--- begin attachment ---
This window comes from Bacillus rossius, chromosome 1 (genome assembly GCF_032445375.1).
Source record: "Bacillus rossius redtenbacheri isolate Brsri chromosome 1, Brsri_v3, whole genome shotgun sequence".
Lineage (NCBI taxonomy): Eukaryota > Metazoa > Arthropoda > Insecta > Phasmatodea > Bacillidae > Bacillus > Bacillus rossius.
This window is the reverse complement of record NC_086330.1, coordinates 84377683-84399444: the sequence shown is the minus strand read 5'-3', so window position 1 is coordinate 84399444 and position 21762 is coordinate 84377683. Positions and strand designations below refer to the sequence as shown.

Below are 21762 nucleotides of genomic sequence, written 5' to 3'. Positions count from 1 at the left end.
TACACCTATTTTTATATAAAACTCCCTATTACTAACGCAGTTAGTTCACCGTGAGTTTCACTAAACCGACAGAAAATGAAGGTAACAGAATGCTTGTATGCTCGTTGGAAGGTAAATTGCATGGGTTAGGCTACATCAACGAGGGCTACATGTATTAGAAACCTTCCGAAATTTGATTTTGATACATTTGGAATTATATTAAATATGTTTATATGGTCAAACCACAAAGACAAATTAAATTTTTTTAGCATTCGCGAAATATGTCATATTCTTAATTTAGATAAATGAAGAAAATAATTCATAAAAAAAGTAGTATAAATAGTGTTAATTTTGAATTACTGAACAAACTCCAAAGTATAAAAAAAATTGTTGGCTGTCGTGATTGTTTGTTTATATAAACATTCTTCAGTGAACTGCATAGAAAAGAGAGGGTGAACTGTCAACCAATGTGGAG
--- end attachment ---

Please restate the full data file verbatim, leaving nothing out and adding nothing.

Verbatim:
This window comes from Bacillus rossius, chromosome 1 (genome assembly GCF_032445375.1).
Source record: "Bacillus rossius redtenbacheri isolate Brsri chromosome 1, Brsri_v3, whole genome shotgun sequence".
Lineage (NCBI taxonomy): Eukaryota > Metazoa > Arthropoda > Insecta > Phasmatodea > Bacillidae > Bacillus > Bacillus rossius.
This window is the reverse complement of record NC_086330.1, coordinates 84377683-84399444: the sequence shown is the minus strand read 5'-3', so window position 1 is coordinate 84399444 and position 21762 is coordinate 84377683. Positions and strand designations below refer to the sequence as shown.

Below are 21762 nucleotides of genomic sequence, written 5' to 3'. Positions count from 1 at the left end.
TACACCTATTTTTATATAAAACTCCCTATTACTAACGCAGTTAGTTCACCGTGAGTTTCACTAAACCGACAGAAAATGAAGGTAACAGAATGCTTGTATGCTCGTTGGAAGGTAAATTGCATGGGTTAGGCTACATCAACGAGGGCTACATGTATTAGAAACCTTCCGAAATTTGATTTTGATACATTTGGAATTATATTAAATATGTTTATATGGTCAAACCACAAAGACAAATTAAATTTTTTTAGCATTCGCGAAATATGTCATATTCTTAATTTAGATAAATGAAGAAAATAATTCATAAAAAAAGTAGTATAAATAGTGTTAATTTTGAATTACTGAACAAACTCCAAAGTATAAAAAAAATTGTTGGCTGTCGTGATTGTTTGTTTATATAAACATTCTTCAGTGAACTGCATAGAAAAGAGAGGGTGAACTGTCAACCAATGTGGAG